An RAF rescue crew attempted to fly an unwell Duke of Edinburgh to hospital, but was thwarted by bad weather, the Ministry of Defence has said.
Prince Philip, 91, was taken to Aberdeen Royal Infirmary on Wednesday while staying with the Queen at her retreat at Balmoral after a recurrence of the bladder infection he had in the summer.
A Sea King helicopter was immediately dispatched to hurry him to the hospital but poor visibility and heavy rain meant the crew, who are used to working in difficult conditions, were unable to reach him.
"The weather was absolutely dreadful," a source said.
A Ministry of Defence spokesman said: "The RAF can confirm that a search and rescue crew from RAF Lossiemouth in Morayshire was asked to assist with the transfer of a patient. However, due to poor weather we were unable to assist."
The Sea King landed four times during the expedition, but could not get close enough.
The Duke made the journey of almost 50 miles from the castle in the Cairngorms to the city hospital by road in an ambulance instead. He has been advised to rest and so will have no visitors in hospital on Friday, sources have said. He is said to be in constant touch with his family by phone.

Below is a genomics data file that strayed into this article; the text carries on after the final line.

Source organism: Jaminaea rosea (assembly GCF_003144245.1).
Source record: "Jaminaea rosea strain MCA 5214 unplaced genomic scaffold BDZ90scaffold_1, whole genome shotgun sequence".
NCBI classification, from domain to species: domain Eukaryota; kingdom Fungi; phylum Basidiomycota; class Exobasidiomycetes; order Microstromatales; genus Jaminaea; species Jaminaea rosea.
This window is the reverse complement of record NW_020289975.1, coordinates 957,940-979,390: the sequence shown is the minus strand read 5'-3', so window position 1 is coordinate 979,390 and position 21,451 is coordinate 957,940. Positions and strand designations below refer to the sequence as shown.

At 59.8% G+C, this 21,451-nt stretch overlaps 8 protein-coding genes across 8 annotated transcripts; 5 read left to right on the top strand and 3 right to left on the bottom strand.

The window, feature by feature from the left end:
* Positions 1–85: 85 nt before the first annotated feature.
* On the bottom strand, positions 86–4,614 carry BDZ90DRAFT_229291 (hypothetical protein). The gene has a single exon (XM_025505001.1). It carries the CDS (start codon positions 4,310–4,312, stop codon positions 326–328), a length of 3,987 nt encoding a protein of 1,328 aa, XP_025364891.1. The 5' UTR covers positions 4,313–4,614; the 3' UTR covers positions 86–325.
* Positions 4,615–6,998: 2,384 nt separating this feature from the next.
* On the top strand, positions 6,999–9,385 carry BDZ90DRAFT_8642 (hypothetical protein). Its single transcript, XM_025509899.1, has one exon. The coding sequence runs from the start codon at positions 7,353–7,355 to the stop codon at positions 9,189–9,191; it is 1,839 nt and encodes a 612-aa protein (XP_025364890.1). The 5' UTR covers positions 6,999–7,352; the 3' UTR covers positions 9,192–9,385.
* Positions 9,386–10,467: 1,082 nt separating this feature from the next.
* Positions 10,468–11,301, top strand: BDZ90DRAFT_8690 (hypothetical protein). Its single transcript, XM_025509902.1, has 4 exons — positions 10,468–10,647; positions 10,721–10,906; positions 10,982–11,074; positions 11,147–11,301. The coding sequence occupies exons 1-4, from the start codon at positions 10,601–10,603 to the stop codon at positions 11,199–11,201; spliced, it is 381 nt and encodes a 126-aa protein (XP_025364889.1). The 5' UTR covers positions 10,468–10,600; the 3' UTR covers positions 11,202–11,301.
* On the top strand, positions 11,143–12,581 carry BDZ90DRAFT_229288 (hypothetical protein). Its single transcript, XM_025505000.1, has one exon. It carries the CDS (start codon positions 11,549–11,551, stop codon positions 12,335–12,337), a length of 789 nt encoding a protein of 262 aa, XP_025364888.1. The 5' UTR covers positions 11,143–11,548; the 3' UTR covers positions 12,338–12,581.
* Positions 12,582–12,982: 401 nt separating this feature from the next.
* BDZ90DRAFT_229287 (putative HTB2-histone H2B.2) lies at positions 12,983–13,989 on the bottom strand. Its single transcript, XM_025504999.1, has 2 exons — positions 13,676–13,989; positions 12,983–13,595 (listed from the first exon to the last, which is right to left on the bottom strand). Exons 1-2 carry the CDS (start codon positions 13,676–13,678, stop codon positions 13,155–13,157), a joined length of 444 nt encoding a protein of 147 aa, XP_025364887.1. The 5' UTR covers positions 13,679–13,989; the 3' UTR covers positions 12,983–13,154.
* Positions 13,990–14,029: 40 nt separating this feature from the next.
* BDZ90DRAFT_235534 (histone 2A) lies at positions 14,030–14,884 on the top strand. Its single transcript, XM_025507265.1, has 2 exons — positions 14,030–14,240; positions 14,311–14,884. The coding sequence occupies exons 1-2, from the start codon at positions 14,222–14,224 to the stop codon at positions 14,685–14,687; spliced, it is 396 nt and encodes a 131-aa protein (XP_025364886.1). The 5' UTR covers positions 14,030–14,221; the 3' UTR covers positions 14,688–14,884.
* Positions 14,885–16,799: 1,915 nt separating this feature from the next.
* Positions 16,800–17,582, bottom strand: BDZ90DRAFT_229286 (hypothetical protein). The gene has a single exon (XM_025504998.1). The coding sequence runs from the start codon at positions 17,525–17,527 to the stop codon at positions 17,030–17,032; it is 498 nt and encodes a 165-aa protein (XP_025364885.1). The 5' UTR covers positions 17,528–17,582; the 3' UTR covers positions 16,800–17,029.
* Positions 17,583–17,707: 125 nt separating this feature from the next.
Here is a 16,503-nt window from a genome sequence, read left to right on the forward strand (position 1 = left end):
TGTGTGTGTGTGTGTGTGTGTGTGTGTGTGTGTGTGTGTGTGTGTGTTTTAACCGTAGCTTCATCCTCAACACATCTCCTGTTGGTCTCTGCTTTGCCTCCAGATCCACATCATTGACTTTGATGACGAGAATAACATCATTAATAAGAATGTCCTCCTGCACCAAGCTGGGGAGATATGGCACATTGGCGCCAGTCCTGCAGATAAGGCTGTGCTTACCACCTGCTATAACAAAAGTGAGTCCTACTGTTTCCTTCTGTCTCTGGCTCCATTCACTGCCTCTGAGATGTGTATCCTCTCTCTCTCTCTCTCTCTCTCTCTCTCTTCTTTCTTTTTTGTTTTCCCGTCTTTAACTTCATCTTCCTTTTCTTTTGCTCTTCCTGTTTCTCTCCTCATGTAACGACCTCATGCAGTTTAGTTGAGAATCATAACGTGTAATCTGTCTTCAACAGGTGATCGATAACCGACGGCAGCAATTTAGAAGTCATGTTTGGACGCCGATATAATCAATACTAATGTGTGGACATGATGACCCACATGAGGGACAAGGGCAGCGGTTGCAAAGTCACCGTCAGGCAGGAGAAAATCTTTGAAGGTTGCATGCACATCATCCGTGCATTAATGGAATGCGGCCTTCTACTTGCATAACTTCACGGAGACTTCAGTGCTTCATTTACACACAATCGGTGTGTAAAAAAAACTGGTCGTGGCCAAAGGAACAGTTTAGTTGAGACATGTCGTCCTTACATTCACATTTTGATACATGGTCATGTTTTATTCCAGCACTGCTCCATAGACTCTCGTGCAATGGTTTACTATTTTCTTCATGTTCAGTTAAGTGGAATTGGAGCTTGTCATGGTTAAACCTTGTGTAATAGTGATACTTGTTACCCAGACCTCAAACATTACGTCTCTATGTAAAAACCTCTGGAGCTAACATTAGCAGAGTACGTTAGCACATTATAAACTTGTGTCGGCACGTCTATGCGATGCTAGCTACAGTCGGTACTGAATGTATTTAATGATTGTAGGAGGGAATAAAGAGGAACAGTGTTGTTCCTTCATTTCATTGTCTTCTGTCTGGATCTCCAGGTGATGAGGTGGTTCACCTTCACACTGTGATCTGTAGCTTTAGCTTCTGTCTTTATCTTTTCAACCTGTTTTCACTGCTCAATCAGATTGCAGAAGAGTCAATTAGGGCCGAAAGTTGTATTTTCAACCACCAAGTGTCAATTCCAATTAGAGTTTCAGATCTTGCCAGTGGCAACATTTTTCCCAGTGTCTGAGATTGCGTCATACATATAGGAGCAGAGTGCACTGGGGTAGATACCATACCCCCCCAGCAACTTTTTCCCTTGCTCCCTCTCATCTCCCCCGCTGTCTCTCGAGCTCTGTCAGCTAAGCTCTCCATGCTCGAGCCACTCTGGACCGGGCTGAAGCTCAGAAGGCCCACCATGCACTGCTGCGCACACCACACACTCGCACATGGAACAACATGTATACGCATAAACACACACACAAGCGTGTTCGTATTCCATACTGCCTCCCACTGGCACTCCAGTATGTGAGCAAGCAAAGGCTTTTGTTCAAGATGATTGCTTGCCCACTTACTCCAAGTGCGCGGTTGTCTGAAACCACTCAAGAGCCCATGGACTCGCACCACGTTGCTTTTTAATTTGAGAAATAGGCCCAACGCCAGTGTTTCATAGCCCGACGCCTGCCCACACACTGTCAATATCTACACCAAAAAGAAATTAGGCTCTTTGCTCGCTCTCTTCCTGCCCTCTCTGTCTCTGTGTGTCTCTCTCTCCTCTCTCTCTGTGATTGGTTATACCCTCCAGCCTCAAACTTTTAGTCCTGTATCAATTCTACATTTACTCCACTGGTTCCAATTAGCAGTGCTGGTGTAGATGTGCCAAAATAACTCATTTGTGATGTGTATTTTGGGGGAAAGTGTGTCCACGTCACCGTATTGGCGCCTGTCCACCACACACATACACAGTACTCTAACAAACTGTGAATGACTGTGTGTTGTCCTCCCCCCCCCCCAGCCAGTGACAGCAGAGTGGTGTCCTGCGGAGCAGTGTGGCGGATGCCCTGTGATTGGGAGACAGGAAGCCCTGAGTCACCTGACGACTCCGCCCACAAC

Philip is expected to remain in hospital for the next few days, but is said to be responding well to treatment. At the hospital, a police presence could be seen outside, with four officers standing guard.
His latest health scare came two and a half months after he spent five nights in hospital with a bladder infection following the Diamond Jubilee Pageant on the River Thames. He was forced to miss some of the key celebrations for his wife's 60 years on the throne after he was admitted to the King Edward VII Hospital in central London the day after braving the elements on a barge for several hours.
Philip also underwent a successful procedure to clear a blocked coronary artery last December and was in hospital for four nights over Christmas.